By R. Jeffrey Smith and Del Quentin Wilber
Washington Post Staff Writers
Wednesday, July 16, 2008
A federal appellate court issued a new setback to the Bush administration on the treatment of terrorism suspects yesterday, declaring that the only accused "enemy combatant" apprehended and held on U.S. soil can petition a civilian court to review the evidence against him.
At the same time, the divided U.S. Court of Appeals for the 4th Circuit affirmed the president's wartime power to hold accused combatants apprehended in the United States without trial, reversing a previous ruling by a panel of its own judges.
The Justice Department hailed that part of the decision, saying it preserved "a vital tool in protecting the nation." A spokesman said it recognized "the president's authority to capture and detain al-Qaeda agents who, like the 9/11 hijackers, come to this country to commit or facilitate warlike acts."
The twin 5 to 4 rulings are the latest development in the lengthy and complex legal struggle between the White House and the courts over the constitutional rights of Ali Saleh Kahlah al-Marri, a Qatari who, according to his own account, arrived with his family in the United States on Sept. 10, 2001, to pursue a master's degree.
Arrested in December 2001 and labeled a sleeper agent for al-Qaeda by President Bush, Marri has been held under harsh conditions in a military brig on Bush's direct order since 2003. His detention has included months of mostly solitary confinement that his lawyers say has left him mentally unstable.
Jonathan Hafetz, who represents Marri, said that in ordering a new hearing on the basis for Marri's detention, the court's majority had significantly rejected the "president's most sweeping claims of unchecked and unreviewable executive detention power." But he said that victory was tempered by a ruling that "effectively allows the president to seize any person in the United States, a citizen or noncitizen, and detain them indefinitely without trial."
That "cripples the most important constitutional right of all, the right to be charged and tried if suspected of wrongdoing," said Hafetz, who added that he is reviewing the opinion to determine whether to appeal.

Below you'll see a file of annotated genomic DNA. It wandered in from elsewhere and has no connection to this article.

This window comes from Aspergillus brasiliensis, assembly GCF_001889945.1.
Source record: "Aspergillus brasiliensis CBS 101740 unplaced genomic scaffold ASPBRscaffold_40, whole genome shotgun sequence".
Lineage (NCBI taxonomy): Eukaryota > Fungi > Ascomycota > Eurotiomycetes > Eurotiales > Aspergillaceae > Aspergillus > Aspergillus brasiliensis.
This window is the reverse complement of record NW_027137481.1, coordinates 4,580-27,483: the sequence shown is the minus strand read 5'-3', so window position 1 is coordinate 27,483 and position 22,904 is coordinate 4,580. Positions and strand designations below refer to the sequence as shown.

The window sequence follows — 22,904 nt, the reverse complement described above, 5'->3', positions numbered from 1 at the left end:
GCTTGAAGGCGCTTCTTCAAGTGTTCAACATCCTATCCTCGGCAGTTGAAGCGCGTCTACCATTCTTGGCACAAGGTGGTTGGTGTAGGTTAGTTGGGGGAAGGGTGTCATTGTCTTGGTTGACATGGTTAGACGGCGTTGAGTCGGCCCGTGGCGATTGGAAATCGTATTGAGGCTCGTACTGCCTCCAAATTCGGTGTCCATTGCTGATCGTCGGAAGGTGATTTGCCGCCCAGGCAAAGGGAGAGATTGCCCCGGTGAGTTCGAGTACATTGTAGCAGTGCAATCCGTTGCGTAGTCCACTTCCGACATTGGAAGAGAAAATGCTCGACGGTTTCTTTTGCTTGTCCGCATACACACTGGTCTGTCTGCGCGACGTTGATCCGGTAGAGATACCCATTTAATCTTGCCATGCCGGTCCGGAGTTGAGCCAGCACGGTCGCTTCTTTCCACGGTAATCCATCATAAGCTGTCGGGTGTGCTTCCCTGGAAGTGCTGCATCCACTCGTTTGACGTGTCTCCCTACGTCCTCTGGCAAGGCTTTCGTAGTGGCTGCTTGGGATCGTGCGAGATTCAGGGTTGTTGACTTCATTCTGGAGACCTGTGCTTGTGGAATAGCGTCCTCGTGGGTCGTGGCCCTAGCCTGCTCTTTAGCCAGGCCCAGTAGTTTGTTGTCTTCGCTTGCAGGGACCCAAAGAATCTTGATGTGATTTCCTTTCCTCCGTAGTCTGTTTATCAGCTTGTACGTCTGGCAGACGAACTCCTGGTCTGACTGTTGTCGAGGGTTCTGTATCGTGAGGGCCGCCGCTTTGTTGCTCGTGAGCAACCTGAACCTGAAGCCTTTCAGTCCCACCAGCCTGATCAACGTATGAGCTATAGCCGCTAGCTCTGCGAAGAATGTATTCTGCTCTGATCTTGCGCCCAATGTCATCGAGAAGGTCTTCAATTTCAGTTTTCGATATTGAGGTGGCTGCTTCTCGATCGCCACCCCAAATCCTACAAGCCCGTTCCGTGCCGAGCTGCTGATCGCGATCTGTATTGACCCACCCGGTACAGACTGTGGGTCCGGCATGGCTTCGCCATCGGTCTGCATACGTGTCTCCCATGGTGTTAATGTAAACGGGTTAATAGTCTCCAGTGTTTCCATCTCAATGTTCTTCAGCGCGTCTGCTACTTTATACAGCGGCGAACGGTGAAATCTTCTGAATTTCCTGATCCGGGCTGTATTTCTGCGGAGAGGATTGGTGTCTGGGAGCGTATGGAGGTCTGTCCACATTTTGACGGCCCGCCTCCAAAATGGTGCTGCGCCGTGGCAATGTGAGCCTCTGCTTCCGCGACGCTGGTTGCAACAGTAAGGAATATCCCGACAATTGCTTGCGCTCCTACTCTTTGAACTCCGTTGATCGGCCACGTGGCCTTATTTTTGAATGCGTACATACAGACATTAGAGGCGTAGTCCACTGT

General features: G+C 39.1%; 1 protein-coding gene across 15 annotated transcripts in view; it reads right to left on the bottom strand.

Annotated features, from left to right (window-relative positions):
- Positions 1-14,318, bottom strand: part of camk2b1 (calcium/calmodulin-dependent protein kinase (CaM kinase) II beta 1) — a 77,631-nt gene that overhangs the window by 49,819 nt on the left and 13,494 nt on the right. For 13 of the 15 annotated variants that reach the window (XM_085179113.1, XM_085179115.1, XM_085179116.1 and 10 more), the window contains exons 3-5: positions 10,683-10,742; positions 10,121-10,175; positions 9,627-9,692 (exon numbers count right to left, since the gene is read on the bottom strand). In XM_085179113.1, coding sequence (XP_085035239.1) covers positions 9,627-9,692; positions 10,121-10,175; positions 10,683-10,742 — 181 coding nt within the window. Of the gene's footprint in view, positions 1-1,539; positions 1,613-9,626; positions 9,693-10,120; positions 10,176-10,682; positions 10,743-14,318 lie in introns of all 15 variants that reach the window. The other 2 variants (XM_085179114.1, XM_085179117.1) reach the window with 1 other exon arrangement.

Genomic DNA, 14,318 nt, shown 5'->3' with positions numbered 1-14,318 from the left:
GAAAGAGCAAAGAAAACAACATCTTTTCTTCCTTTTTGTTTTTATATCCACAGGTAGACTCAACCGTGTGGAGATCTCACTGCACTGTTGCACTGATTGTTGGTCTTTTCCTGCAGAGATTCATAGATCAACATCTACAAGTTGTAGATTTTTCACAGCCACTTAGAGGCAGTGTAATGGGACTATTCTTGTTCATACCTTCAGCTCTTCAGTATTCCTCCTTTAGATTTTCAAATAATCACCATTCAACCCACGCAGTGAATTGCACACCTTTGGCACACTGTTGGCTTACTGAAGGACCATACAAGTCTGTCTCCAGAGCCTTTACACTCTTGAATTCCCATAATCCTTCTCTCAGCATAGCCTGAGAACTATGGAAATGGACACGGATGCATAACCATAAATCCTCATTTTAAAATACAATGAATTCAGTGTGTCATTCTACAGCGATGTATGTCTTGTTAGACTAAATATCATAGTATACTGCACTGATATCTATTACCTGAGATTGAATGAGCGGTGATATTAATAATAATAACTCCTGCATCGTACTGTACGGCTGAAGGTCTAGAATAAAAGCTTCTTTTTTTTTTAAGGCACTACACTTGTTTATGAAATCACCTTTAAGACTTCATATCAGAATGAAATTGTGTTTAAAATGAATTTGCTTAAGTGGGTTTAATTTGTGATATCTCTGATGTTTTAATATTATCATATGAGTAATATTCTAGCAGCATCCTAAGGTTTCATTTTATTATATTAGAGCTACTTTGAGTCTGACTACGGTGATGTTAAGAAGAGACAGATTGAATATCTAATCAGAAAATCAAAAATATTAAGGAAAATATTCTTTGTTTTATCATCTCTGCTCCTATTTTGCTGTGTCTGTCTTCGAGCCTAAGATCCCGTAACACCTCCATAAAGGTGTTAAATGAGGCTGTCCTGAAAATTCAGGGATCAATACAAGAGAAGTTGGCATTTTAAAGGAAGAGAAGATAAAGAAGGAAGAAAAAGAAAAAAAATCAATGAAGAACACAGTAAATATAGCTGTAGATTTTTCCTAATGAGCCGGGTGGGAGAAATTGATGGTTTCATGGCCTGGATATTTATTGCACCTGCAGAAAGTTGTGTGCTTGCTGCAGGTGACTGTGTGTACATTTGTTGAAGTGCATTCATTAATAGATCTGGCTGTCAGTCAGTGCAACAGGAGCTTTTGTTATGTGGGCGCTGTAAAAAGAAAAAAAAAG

The Justice Department initially argued that as a designated enemy combatant, Marri was not entitled to a hearing in civilian courts; later, it said no court could trump the president's authority to order Marri's indefinite military detention. It finally argued that a court could intervene only if Marri proved at a military hearing that the hearsay evidence against him was wrong.
While the Richmond-based court concluded that Bush was correct in asserting that enemy combatants can be detained merely on a determination that "the detention was necessary" -- as the Supreme Court determined in a 2004 ruling in another case -- it also said the Bush administration had inappropriately tried to block any judicial review.
The Constitution's protections against potentially unlawful detention apply equally to all citizens and legal immigrants in the United States, the court said, and the judiciary is not obligated to defer automatically to the president, the military, or to the " 'multi-agency evaluation process' of government bureaucrats in Washington" about the threat posed by Marri.
Instead, the court said, a civilian judge can hear Marri's response to a defense intelligence officer's assertions in 2004 that Marri met with Osama bin Laden, volunteered and trained for a "martyr mission," took money from an al-Qaeda financier and committed fraudulent acts.
Those accusations formed the basis of the military's assertion that Marri was an enemy combatant, and they impressed some of the 4th Circuit's judges as adequate proof of his terrorist intent. Others, however, labeled them unproved hearsay that demanded more careful review.
Several of the judges expressed particular concern about the timing of the military's claims, 18 months after Marri's initial detention and less than a month before he was slated to be tried in a civilian court.
Judge William B. Traxler Jr., in a concurring opinion, said for example that Marri should be able to confront any witnesses against him, unless the government can prove that doing so is impractical or too burdensome.
In a 2004 case, the Supreme Court ruled that the U.S. military could detain someone apprehended on the battlefield in the fight against terrorism, in this case Afghanistan, and designated an enemy combatant. But in decisions since then, it also has asserted that the courts can review those designations.
Those rulings, like yesterday's, came from fractured courts, with strong emotions expressed by judges on both sides. In the 4th Circuit's principal opinion, Clinton appointee Diana Gribbon Motz, joined by three other judges appointed by Democrats, wrote that nothing less than the survival of freedom and security is at stake in protecting civilians from the unlawful application of military force.
Turning aside the White House's long-held contention that Congress's loosely written authorization for the use of military force on Sept. 18, 2001, gave Bush broad and unchallengeable authority, Motz wrote: "We cannot agree that . . . Congress silently authorized a detention power that so vastly exceeds all traditional bounds."
A majority, made up of Clinton appointee Traxler and four judges appointed by Republicans, disagreed on this issue, however, ruling that Bush's assertion of detention powers was justified.